Douglas Sheriff’s promote gun safety, give away locks |

Douglas Sheriff’s promote gun safety, give away locks

In less than a week the Douglas County Sheriff’s Department has given away almost 1,000 handgun locks, and another shipment of 500 is expected Thursday.

A man looking for a gun lock Monday was turned away from the sheriff’s office in Minden because they had run out. He was told to return Friday when they would have more.

The sheriff’s department is one of 13 law enforcement agencies across the country that have provided people with free gun locks, as part of a program called Project HomeSafe.

The program is sponsored by the National Shooting and Sports Foundation, which began the program in September. The locks are paid for by the organization of more than 16,000 gun manufacturers, hunters, sport shooters and retailers. Douglas County Sheriff Ron Pierini said the foundation obviously wants to promote handgun and sport shooting, but also promotes gun safety.

“The response has been overwhelming,” he said. “This is a great program and it is something that has to be done.”

People from all over western Nevada and California have received locks at one of the five sheriff’s department locations.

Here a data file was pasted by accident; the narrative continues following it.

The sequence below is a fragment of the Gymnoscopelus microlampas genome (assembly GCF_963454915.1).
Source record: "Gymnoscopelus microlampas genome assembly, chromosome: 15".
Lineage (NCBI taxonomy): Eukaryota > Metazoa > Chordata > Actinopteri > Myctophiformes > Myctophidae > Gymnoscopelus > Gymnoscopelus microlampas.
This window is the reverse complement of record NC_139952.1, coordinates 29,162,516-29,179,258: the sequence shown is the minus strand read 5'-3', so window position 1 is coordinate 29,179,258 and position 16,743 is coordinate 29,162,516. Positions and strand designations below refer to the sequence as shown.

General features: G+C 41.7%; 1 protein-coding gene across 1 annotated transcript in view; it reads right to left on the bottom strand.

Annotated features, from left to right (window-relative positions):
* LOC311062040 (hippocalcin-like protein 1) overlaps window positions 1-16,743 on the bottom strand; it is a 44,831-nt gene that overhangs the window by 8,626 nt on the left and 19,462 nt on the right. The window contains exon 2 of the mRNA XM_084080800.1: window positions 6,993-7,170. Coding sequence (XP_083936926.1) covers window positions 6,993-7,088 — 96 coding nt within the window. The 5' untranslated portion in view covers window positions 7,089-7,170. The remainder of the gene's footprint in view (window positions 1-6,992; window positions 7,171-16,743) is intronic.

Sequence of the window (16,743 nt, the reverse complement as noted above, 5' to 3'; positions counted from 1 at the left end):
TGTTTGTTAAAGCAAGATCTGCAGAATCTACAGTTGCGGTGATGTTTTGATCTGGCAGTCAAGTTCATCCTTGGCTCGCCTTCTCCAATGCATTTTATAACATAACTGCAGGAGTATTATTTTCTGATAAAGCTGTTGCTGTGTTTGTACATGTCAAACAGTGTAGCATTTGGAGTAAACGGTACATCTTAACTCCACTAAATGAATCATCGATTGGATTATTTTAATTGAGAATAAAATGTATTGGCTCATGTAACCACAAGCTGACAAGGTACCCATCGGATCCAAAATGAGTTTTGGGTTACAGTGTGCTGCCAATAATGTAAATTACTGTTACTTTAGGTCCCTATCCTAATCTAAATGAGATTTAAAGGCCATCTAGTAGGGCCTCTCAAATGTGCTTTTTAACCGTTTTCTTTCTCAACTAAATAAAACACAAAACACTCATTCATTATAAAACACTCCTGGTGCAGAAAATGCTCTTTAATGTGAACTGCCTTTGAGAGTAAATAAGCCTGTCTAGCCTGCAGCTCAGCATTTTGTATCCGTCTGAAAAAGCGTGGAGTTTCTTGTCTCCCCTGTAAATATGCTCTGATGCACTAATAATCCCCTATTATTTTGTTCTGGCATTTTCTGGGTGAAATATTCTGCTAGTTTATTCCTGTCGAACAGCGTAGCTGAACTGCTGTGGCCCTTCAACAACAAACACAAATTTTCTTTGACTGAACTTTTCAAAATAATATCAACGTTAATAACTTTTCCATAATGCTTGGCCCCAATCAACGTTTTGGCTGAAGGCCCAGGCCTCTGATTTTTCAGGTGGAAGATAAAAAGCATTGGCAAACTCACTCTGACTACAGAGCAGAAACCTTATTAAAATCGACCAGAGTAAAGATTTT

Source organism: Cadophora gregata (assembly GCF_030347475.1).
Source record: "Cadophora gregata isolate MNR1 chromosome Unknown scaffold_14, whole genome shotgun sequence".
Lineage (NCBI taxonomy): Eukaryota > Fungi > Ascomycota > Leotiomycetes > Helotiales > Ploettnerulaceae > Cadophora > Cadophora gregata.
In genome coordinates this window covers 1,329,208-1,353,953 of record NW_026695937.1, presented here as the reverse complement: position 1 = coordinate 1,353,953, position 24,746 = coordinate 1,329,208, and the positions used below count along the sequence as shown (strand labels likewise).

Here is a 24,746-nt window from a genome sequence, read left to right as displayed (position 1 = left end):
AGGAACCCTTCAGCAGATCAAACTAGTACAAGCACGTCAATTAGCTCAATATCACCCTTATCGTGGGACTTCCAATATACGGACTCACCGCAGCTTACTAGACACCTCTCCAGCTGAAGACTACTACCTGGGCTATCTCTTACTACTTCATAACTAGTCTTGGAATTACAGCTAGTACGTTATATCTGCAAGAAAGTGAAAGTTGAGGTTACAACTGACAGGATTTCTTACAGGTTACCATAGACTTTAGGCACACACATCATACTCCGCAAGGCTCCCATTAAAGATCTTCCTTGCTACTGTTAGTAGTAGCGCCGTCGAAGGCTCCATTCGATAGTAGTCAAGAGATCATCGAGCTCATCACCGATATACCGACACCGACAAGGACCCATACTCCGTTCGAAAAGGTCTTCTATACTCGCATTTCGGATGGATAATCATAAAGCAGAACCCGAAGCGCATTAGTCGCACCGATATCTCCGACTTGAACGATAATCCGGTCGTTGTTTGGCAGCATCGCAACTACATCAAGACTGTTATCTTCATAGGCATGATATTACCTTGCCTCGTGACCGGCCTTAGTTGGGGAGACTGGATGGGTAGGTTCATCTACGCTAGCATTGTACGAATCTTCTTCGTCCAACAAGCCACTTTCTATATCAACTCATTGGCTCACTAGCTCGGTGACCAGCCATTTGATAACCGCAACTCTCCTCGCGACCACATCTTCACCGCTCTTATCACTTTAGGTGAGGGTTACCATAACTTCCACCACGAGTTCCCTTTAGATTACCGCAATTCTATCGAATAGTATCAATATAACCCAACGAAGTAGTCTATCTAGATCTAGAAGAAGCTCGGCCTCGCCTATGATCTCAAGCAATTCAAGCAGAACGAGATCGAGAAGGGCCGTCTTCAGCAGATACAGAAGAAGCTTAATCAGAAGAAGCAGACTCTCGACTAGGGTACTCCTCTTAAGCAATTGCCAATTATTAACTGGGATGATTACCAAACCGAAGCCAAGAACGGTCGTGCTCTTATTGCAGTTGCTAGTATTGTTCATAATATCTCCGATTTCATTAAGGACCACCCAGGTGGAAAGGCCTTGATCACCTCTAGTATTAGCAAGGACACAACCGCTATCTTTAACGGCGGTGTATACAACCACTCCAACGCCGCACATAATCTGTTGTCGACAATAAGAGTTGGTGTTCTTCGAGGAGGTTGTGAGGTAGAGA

The locks resemble small cable locks typically used for bicycles. The cable is threaded from a handgun’s firing chamber, through either the magazine chamber or the gun barrel. Unlike trigger locks, a gun fitted with a cable lock cannot be loaded.

Each day 14 children are killed in the United States as a result of an accidental weapon discharge.

The program “re-emphasizes the importance of education,” according to Pierini, but does not discourage people from owning guns.

“If you have a weapon in your home you need to store it safely,” he said.

“Traditionally the NSSF has been an organization that promotes hunter safety,” said Melody Alvord, Project HomeSafe spokesperson. “But they recognized that a lot of people across the country have guns for personal safety and that many of those people might not have had proper safety training.”

Along with the locks, Project HomeSafe also distributes educational material that both Pierini and Alvord hope people take the time to read.

“It is important that in addition to proper education people have locks,” Alvord said. “They are just an added precaution.”

Project HomeSafe has distributed 40,000 gun locks in cities across the country, including Oakland and Las Vegas.

South Lake Tahoe Police Chief Brad Bennett said he was impressed by the response in Douglas County.

“I think it’s a great program,” Bennett said. “Particularly in the rural part of Douglas County where there are a lot of people with guns and who are involved in hunting, but it would be a valuable program anywhere.”

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